Friday, April 17, 2009
It is heartwarming, as a citizen of the world and a taxpayer of the United States, to see that another of our beleaguered financial institutions has apparently righted the ship after the recent travails of the industry. Having received access to government guaranteed funding, central bank asset purchases, and a capital top-up from the public purse, JP Morgan, like Goldman before them, beat consensus earnings expectations and declared its participation in the TARP to be a "scarlet letter" which it would be happy to be shot of.
We'll leave aside the issue that Q1's robust performance, if repeated for the next three quarters, would have JPM earning $1.60 this year- and thus trading on a P/E of more than 20, which hardly seems to be compelling value. No, the real question is how much would the Goldmans and the JPMs and the Wells Fargos be earning if they had to raise the money themselves, didn't have the Federales trying to polish their turds, etc. One can only hope that if the TARP funds are paid back, all of the special benefits these guys have enjoyed are also summarily withdrawn; access to the Fed programs, the FDIC guarantees, etc. Hey, there's nothing wrong with these guys wanting to stand on their own; but if they do, then they shouldn't expect to see dime one of help from John Q. Taxpayer.
One institution that seems, ahem, less likely to pay back the TARP funds is Citigroup, which reports earnings today. Unlike many others, the once-mighty C is not expected to announce a profit, though in fairness consensus looks for the smallest quarterly loss since Chuck Prince was ejected from the dance floor.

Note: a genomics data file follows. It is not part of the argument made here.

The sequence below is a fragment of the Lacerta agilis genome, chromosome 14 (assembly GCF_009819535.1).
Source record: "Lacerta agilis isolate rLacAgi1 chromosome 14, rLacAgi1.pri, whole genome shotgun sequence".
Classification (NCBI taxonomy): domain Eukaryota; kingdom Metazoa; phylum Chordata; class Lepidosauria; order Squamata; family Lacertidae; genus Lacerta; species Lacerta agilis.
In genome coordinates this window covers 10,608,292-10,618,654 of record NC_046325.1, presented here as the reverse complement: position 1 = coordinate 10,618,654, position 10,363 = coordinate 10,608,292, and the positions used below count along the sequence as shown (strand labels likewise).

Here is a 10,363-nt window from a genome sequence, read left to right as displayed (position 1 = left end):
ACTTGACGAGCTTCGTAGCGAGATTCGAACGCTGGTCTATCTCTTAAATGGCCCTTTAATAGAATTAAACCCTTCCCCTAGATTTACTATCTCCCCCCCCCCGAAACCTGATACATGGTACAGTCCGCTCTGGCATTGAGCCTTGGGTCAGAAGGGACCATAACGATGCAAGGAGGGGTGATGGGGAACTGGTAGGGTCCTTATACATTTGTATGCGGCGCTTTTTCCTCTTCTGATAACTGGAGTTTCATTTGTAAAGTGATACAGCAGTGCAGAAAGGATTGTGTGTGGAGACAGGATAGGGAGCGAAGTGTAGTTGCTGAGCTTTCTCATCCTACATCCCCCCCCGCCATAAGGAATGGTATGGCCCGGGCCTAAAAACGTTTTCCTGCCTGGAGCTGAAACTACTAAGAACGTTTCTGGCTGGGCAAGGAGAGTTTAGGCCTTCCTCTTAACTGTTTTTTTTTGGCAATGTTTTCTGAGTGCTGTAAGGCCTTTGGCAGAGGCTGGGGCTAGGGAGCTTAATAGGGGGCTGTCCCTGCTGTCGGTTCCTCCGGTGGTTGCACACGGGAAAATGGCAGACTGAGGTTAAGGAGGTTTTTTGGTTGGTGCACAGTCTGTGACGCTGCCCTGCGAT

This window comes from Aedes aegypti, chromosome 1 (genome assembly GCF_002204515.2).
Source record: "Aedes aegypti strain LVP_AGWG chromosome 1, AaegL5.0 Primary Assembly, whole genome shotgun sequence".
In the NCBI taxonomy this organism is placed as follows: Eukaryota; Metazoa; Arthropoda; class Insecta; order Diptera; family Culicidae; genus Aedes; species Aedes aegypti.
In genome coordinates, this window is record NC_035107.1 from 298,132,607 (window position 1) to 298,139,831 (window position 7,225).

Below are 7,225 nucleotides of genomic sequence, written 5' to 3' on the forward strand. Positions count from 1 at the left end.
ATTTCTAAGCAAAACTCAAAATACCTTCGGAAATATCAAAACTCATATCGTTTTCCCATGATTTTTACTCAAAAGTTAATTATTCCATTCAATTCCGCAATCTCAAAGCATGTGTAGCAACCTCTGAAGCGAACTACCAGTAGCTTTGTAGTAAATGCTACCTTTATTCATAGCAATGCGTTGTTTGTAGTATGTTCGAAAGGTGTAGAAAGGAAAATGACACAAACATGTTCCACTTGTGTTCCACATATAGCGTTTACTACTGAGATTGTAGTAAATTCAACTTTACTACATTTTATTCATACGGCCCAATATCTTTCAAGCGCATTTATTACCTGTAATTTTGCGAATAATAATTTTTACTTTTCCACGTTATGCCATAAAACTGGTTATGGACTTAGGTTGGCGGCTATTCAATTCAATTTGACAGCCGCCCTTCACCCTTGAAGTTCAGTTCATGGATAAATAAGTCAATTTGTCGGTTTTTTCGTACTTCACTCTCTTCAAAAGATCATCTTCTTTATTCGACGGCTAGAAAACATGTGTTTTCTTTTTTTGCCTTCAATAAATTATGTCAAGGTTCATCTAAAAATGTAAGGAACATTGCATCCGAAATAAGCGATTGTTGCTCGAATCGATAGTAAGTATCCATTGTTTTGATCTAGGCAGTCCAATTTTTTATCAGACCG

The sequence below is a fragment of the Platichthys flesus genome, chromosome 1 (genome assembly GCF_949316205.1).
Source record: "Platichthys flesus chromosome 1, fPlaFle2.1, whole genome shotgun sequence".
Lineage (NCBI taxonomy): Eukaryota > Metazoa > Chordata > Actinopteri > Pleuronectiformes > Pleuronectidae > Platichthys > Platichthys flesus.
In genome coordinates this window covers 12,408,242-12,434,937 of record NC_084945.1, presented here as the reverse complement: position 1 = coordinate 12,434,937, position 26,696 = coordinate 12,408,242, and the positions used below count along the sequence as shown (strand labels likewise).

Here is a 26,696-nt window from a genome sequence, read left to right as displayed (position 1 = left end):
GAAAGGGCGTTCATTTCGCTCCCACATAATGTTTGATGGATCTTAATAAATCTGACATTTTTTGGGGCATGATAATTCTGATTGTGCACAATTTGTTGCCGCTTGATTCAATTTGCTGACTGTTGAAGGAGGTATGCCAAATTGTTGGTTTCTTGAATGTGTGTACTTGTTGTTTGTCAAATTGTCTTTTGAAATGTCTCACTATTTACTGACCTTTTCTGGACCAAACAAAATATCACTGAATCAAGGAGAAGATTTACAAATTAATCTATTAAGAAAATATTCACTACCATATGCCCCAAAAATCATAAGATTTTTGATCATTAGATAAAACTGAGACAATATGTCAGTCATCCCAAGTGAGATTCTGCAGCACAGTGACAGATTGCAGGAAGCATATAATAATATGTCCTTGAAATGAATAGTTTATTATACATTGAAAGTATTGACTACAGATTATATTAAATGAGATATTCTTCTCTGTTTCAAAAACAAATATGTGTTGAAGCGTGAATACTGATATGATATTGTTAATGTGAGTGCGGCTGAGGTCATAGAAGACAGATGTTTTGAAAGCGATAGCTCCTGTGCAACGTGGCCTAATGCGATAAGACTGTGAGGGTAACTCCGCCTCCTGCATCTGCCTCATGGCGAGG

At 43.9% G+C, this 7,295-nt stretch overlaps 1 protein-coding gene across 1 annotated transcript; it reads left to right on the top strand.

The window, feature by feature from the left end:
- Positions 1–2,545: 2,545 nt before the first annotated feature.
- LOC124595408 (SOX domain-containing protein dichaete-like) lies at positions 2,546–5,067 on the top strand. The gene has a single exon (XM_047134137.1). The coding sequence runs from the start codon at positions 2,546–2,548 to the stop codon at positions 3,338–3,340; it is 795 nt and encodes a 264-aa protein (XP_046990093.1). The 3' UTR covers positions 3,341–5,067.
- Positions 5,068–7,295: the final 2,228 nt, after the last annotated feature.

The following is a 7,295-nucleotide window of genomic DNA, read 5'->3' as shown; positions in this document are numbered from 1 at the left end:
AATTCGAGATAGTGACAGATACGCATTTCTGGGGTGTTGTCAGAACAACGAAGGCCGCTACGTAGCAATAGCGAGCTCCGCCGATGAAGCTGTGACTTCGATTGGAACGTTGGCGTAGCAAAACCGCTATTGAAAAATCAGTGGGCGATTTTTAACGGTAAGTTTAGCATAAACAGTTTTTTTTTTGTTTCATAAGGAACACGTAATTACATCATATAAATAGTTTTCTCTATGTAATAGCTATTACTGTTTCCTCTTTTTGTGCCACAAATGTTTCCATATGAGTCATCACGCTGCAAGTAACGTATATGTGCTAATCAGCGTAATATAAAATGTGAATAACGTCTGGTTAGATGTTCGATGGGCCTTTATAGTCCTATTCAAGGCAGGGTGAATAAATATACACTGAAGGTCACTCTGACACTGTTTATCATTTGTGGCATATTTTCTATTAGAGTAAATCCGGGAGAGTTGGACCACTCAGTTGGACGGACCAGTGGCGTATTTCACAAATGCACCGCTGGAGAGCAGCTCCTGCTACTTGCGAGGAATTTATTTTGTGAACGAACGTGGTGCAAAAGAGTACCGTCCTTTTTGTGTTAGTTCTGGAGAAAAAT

While Macro Man is trying very hard to check his biases at the door, markets do seem to be reaching a potential turning point. A lot of recent trends look to be reaching potential exhaustion points. Consider "Harry", below, which had a nice rally in mid-March, but has subsequently put in a sequence of lower highs and lower lows. It recently broke a little support line and is threatening the 55-day mocing average, a break of which would get the momentum crowd piling in to sell.
Harry is EUR/USD (times Macro Man's age.)
Or consider Tom. He's had an excellent 35% rally over the past six or seven weeks, breaking through a number of moving averages. Yet he's had quite a sharp pullback today and is now sitting bang on his uptrendline. Given the severity of that slope, should it break, there could be quite a bit of juice on the downside. Of course, he could be worth a cheeky purchase with a stop just below the trendline. But given that he's at the top of his Bollinger bands and his RSIs are rolling over, Macro Man is not tempted.
Tom is the Taiwan Stock Exchange Index (divided by e.)
His bearish worldview notwithstanding, Macro Man has actually made small money in equities over the last few weeks- his pain has come in other markets.
There does appear to be a slightly louder drumbeat of negativity from a number of sources- certainly the results from the recent sentiment poll were pretty skewed to the ursine. Now, that could man that the bearish money is now ready to return to the market....or it could mean that the shorts are already engaged and the pain trade remains to the upside.
So if readers will indulge him, Macro Man would like to follow up the sentiment poll with one on positioning. Those who responded to the prior poll (all 653 of you) are particularly requested to participate, to generate some kind of like-for-like comparison. Results are here.